The present study assessed the unique versus cumulative effects of physical and sexual assault, on patterns of substance-use in adolescents. It was hypothesized that experiencing a single assault (physical or sexual) when compared with exposure to both physical and sexual assault would be more strongly related to membership of polysubstance use classes.
From the National Survey of Adolescents-1995 (N= 4023) 918 adolescents (age range=12-17 years, M=14.92, 49.6% female) with reports of physical assault and/or sexual assault were selected. Using information on alcohol-use, cigarette-smoking, chewing tobacco, non-prescribed use of medicines, and drug-use, latent class analysis indicated a three class solution for substance-use, namely, Experimental use, Light polysubstance-use, and Polysubstance-use.
Multinomial logistic regression analyses indicated that as compared to adolescents exposed to a single type of assault those exposed to both physical and sexual assault were two-to-three times more likely to be in the heavier polysubstance-use class.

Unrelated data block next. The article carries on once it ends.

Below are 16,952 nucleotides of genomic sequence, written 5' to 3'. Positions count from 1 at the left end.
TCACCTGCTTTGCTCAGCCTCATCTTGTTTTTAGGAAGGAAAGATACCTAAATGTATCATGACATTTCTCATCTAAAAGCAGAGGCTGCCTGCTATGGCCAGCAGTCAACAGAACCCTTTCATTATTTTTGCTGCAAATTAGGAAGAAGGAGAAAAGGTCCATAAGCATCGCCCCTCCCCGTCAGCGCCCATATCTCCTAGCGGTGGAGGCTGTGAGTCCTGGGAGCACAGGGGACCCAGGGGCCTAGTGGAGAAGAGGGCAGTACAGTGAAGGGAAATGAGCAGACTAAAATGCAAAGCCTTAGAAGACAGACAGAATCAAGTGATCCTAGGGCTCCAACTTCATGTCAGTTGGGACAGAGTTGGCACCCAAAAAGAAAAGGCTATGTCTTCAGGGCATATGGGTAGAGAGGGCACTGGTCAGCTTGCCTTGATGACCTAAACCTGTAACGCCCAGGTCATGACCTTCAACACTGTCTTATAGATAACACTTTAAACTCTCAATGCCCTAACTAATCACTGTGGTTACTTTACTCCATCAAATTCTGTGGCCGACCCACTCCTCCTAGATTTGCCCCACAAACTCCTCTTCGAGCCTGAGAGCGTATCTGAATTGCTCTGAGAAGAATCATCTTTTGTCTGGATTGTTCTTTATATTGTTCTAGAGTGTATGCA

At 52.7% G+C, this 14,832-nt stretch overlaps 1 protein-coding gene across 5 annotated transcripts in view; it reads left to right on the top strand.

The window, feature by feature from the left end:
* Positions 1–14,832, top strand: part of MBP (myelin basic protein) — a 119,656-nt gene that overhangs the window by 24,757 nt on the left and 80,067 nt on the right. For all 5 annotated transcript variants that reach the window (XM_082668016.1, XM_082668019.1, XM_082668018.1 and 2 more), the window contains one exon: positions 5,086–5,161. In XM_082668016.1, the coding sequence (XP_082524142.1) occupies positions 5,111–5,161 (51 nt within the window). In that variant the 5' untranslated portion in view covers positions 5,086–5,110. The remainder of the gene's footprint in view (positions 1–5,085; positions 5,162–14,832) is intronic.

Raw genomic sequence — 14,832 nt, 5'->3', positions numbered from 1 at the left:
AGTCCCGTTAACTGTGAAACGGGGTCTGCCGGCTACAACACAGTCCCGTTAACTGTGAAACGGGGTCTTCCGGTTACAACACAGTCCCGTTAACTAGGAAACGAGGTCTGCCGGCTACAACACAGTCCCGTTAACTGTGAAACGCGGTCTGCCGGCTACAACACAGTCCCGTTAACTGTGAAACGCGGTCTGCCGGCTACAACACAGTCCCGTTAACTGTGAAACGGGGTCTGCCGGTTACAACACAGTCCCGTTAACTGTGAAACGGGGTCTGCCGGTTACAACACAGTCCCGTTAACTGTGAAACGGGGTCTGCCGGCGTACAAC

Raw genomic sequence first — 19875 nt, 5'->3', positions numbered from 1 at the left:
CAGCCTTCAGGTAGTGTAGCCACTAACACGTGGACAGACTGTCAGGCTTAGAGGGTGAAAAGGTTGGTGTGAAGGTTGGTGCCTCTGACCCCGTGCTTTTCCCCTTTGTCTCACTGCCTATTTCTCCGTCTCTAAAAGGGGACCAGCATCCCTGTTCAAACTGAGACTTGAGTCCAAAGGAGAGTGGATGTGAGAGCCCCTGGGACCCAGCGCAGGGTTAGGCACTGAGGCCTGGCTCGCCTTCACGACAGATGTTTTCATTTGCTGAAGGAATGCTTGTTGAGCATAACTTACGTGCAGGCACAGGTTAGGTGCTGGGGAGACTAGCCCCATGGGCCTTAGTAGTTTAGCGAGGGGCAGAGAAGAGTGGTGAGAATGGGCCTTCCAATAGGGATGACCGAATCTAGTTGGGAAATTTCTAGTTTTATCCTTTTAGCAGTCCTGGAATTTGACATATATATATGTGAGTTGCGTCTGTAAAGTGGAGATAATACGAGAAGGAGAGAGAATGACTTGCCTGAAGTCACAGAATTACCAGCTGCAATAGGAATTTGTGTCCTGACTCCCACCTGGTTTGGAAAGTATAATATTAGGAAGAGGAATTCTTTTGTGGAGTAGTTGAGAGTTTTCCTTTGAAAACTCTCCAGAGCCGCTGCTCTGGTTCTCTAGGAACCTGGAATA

Females were more likely to be members of the polysubstance-use class than of the experimental use class. Gender did not emerge as a significant moderator.
It was concluded that assessing for single type or co-occurring assault can facilitate identification of adolescents at elevated risk for polysubstance-use.
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- 1Department of Psychology, University of Nebraska-Lincoln, 238 Burnett Hall, Lincoln, NE, USA. Electronic address: firstname.lastname@example.org.
- 2Department of Developmental Psychology, VU University Amsterdam, The Netherlands.
- 3Department of Psychology, North Dakota State University, Fargo, ND, USA.
- 4National Centre for Psychotraumatology, Department of Psychology, University of Southern Denmark, Campusvej, Denmark.
- 5Department of Psychology, and Department of Psychiatry, University of Toledo, Toledo, OH, USA.
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